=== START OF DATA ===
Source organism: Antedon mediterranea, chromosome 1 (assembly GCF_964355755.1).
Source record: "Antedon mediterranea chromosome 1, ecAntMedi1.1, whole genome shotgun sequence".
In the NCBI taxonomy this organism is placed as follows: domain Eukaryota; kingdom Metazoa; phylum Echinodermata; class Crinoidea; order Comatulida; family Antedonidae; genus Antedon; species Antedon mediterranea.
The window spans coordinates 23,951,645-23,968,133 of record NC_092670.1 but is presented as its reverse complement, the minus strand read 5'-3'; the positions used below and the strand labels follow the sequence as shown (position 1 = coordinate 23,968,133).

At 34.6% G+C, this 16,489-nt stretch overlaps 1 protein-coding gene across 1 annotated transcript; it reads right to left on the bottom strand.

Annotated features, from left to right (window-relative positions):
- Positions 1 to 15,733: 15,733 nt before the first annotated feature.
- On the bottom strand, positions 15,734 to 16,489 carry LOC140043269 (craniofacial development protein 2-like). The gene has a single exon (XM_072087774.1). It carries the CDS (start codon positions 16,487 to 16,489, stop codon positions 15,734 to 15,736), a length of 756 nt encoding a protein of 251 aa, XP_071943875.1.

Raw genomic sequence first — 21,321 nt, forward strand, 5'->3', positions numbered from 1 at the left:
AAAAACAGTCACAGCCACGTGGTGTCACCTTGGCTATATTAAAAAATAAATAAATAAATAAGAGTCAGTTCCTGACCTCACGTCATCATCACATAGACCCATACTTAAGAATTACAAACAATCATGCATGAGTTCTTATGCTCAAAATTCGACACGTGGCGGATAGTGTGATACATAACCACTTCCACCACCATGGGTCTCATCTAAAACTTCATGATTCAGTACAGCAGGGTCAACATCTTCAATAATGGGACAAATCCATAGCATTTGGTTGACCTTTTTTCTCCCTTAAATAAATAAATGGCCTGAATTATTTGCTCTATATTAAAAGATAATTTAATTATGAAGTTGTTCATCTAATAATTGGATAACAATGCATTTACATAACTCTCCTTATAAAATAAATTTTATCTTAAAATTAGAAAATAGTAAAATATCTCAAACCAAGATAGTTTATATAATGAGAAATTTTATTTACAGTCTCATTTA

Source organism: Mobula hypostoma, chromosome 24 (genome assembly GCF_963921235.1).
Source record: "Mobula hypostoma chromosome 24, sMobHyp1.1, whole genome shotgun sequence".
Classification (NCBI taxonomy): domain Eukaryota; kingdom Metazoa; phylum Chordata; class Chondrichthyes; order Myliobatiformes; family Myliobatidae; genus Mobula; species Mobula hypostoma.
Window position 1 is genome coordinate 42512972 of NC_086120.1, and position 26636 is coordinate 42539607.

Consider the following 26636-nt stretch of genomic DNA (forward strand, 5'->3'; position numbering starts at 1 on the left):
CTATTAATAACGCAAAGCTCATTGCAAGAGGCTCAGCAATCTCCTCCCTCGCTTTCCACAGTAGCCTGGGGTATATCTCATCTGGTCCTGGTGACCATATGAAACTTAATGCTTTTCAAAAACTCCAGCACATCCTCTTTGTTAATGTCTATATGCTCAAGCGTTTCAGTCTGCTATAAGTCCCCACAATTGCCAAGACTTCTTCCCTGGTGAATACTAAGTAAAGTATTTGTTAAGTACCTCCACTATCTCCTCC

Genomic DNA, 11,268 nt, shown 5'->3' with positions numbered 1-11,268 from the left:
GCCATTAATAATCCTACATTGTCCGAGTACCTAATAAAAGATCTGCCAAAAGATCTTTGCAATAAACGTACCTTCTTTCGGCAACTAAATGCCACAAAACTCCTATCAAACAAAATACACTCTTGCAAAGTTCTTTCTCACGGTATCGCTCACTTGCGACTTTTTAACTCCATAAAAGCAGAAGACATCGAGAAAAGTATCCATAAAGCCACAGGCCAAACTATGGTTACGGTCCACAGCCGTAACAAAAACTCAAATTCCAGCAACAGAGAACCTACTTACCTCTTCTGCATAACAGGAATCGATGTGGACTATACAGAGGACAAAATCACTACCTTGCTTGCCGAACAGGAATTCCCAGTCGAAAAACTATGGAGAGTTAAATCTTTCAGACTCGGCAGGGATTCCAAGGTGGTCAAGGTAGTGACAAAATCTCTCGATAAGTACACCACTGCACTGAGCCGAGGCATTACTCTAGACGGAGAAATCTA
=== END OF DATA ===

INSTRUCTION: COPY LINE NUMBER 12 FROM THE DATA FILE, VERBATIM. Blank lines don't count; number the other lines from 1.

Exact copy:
Source record: "Mobula hypostoma chromosome 24, sMobHyp1.1, whole genome shotgun sequence".